Byrd is charged with assault with a deadly weapon serious injury, intentional child abuse serious physical injury and negligent child abuse serious physical injury.

Carnahan is charged with assault with deadly weapon serious injury, intentional child abuse serious physical injury and negligent child abuse serious physical injury.

Both were taken to the Randolph County Jail on a $350,000 secured bond.

MD Woman Arrested For Abuse Of Toddler

.jpg photo of Mother arrested for Child Abuse
Rocla Aceneth Tovar Calderon, 40

Prince Frederick Woman Arrested for
Child Abuse

Prince Frederick, MD  –  On August 10, 2017, police responded to a trailer on Hallowing Point Rd, in Prince Frederick, for a report of child abuse.

Detective Jernigam from the Calvert County Sheriff’s Office and a Child Protective Services Worker from the county responded to the trailer after they received complaints that a 3-year-old boy had visible marks on his body.  The complaints came from the child’s teachers at the Head Start program.

The child had marks on his chest, back, and legs that appeared to have been made by a thin cord of some type.  The child’s speech and language is delayed, and he was only able to indicate his mom was mad.

Police made contact with the child’s mother, identified as Rocla Aceneth Tovar Calderon, 40, of Prince Frederick.

The Child Protective Services Worker explained they needed to speak with Calderon about the marks on he son’s arms, and Calderon stated that she hit him because she was angry because he “do a lot of things” and she “need to teach him”.  Calderon went on to say that she tries not to hit him because “he’s white and it leaves marks”, which she knows is a problem, and that sometimes she has to hit him so he will learn.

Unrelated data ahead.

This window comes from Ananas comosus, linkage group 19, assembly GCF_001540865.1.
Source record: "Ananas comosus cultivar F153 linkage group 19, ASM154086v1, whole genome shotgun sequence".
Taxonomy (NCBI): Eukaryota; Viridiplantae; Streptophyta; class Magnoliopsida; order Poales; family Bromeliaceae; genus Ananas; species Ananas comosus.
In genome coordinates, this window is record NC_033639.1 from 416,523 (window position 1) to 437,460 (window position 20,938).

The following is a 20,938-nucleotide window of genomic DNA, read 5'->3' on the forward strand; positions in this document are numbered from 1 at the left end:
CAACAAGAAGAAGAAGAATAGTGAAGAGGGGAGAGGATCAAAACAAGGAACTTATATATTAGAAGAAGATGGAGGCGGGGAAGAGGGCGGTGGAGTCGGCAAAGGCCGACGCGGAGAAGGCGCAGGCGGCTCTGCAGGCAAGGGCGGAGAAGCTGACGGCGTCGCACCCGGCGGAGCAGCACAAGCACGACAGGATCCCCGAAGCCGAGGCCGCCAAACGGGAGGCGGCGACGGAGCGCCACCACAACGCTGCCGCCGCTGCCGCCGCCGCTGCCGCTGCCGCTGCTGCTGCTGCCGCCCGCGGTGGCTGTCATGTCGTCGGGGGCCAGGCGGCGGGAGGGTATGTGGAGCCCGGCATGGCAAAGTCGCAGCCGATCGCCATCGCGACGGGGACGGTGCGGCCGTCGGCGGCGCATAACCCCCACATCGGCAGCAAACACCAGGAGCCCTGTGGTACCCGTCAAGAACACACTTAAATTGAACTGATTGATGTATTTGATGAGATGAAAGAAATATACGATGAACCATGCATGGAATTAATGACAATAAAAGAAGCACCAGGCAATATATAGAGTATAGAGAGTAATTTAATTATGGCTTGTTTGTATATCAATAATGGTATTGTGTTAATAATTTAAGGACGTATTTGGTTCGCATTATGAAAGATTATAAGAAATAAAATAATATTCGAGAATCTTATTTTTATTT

Calderon explained that she is having issues with potty training, destructive behavior, and that the only way she can keep him occupied is with a tablet.

Calderon was asked what she hit the child with, and she said it was a cord to a tablet because he chewed it and it broke.  The previous night, 8/9/2017, Calderon admitted to hitting him between 5-7 times but she was not exactly sure because she was so angry with him.  Calderon then explained that she usually uses a shoe to hit him, but she had the cord in her hand, which is why she used it.  Calderon said that it hurts her hand to spank him with her hand and gives her blood clots, so she uses a shoe.

The Child Protective Services Worker explained that she could not hit the child with cords and leave marks.  Calderon repeatedly indicated that she cannot control his behavior, citing examples of him urinating in a basket full of clean laundry, and on the blankets on her bed.  While speaking with Calderon, the child grabbed an empty water bottle, urinated inside it, and placed it on the floor near the front door.  Calderon made no attempts to stop this behavior, and rather indicated that it was another example of not being able to control him “because he’s 3”.

Police described the residence as “extremely unkempt, with old food on the floor, tables, chairs, and counters. Insects were visible flying around the residence, crawling on the counters and floors.  Ms. Calderon apologized for the mess and stated that it is Thursday which is her day to clean.”

The Child Protective Services Worker prepared a safety plan for Calderon, which was signed by both parties, indicating that she was not allowed to hit the child with any objects.  The plan also indicated that in-home services would be provided by CPS to assist Calderon with the child’s behavior and with cleaning her home so that it is sanitary.

Rocla Aceneth Tovar Calderon, was arrested and charged with assault, and child abuse, she posted a $10,000 bail and was released. Calderon has a preliminary court date on September 22, 2017, in Calvert District Court.